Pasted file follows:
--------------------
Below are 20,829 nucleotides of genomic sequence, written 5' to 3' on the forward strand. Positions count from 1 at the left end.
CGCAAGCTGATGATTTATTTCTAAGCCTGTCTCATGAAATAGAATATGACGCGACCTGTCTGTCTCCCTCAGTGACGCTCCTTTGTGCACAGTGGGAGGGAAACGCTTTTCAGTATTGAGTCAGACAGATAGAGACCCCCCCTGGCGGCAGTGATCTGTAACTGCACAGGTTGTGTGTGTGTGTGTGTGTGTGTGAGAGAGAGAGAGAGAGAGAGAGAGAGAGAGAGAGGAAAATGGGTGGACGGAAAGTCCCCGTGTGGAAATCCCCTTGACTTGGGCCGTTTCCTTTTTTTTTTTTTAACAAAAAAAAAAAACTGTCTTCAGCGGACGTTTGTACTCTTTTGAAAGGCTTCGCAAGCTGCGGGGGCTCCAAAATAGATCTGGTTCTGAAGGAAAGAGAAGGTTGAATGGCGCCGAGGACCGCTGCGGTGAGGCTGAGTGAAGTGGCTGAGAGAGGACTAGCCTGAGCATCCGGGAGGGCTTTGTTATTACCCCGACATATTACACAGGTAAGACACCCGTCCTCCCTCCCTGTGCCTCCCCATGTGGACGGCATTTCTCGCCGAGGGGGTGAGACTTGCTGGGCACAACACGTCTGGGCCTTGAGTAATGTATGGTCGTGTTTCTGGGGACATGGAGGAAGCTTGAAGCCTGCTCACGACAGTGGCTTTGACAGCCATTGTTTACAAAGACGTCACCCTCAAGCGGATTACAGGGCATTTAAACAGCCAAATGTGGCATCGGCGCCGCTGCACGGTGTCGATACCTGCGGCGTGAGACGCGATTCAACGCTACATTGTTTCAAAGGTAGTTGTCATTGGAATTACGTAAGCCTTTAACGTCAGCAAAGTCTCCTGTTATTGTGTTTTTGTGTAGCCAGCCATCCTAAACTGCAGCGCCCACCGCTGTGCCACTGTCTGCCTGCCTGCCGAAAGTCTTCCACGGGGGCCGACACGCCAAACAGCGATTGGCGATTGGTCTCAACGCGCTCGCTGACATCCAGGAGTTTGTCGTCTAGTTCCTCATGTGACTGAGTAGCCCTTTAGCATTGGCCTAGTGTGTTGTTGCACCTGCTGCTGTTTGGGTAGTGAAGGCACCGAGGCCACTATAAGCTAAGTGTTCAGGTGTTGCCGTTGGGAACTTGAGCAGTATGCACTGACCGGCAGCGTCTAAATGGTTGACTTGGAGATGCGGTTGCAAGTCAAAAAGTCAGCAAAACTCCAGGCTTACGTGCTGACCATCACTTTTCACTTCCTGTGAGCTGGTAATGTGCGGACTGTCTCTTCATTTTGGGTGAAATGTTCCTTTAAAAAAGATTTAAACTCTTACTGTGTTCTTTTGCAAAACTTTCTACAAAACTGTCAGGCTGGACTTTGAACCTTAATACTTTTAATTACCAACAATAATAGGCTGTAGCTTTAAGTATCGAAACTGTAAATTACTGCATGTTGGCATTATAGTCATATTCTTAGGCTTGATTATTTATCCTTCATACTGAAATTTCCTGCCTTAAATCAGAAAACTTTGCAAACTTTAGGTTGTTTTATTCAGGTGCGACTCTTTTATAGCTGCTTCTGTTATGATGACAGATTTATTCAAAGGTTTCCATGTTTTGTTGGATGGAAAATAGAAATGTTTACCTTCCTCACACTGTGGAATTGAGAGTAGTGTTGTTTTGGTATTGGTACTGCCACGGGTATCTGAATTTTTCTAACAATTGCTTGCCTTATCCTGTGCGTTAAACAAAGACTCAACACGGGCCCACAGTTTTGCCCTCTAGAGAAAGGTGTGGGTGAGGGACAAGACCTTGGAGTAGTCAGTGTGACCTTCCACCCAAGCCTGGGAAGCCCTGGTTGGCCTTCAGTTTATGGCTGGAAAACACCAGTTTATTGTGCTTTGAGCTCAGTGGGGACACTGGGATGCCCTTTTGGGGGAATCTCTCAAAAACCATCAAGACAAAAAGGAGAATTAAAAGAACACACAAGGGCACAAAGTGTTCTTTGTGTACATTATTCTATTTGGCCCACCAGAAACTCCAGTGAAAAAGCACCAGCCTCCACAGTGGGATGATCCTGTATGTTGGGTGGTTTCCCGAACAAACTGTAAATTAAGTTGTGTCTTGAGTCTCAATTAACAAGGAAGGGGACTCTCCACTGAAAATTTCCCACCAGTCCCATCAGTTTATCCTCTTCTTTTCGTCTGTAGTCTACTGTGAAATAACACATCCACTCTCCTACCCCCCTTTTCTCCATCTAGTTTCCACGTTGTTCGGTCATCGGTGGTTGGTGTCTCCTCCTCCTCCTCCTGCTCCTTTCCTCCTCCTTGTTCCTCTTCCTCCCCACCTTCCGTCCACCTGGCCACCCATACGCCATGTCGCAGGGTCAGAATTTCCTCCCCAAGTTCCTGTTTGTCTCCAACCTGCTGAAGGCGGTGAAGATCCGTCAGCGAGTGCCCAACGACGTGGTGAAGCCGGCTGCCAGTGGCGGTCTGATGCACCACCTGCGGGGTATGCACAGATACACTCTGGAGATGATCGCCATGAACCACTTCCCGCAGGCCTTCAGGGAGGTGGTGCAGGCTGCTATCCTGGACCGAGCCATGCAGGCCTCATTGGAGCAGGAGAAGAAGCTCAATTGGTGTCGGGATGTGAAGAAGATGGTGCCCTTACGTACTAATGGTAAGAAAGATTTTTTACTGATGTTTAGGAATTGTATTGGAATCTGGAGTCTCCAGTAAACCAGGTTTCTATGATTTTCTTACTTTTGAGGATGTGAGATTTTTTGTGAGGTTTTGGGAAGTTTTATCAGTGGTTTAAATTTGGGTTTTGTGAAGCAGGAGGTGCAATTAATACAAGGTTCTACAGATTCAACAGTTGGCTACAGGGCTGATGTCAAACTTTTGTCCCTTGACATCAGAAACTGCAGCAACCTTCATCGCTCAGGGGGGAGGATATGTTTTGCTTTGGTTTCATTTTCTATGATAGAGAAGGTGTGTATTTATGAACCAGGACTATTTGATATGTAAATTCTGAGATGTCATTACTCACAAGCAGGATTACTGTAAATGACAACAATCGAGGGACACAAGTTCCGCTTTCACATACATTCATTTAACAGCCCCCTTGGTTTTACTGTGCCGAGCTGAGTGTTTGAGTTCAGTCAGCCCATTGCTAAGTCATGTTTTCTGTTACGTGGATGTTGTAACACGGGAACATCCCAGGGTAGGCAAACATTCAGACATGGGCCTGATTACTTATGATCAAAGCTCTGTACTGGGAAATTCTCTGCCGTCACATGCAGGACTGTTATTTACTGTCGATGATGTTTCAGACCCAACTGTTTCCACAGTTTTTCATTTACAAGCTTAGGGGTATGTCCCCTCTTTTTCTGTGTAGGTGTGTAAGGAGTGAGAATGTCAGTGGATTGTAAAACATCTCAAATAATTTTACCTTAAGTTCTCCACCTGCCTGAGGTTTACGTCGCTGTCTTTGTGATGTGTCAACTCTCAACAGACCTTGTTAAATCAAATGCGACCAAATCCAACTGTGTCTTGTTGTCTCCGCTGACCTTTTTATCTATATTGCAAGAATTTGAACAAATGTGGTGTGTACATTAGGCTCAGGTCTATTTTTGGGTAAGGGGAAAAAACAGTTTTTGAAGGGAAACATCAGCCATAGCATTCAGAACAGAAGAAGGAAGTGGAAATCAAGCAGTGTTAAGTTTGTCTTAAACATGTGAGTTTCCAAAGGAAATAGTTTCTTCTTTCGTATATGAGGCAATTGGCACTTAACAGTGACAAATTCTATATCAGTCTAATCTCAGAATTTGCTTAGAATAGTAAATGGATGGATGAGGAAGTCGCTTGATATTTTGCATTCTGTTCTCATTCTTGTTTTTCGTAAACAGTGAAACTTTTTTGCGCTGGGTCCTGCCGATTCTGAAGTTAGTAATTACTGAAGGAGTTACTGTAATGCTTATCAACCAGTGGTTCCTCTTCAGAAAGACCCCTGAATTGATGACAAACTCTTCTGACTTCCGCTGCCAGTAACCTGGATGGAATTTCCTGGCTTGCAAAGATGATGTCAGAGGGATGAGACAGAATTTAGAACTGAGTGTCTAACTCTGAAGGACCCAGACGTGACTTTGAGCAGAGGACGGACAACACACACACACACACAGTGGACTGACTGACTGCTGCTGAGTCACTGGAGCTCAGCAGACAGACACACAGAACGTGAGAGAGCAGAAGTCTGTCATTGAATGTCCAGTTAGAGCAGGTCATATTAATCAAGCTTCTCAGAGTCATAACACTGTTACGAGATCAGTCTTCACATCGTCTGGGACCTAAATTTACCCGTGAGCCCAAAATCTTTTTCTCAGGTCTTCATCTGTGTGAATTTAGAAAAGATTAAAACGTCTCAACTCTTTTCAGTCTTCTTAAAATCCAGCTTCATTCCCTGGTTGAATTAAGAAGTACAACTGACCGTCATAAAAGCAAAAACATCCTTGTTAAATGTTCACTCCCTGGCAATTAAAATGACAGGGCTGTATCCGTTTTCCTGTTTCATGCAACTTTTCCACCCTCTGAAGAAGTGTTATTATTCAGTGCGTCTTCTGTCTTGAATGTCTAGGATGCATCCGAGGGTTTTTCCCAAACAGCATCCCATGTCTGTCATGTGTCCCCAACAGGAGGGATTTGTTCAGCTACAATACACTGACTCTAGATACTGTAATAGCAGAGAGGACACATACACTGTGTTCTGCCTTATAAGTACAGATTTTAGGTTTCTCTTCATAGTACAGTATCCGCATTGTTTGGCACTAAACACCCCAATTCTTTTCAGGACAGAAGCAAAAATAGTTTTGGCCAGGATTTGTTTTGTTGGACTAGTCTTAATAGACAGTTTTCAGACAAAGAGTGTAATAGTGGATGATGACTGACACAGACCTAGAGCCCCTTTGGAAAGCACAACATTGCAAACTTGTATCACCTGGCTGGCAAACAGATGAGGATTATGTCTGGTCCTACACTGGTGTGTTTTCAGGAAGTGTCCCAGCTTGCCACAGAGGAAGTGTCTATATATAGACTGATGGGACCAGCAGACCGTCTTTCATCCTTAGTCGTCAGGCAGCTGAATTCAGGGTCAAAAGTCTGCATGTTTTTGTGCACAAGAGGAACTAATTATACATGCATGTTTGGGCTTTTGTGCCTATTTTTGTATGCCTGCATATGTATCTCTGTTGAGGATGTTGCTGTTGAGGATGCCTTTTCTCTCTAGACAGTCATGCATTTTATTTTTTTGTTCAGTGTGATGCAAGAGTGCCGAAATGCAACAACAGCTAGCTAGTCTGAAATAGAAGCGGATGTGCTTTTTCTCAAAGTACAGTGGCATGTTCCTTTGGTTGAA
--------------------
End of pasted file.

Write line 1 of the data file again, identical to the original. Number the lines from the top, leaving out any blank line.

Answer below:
Below are 20,829 nucleotides of genomic sequence, written 5' to 3' on the forward strand. Positions count from 1 at the left end.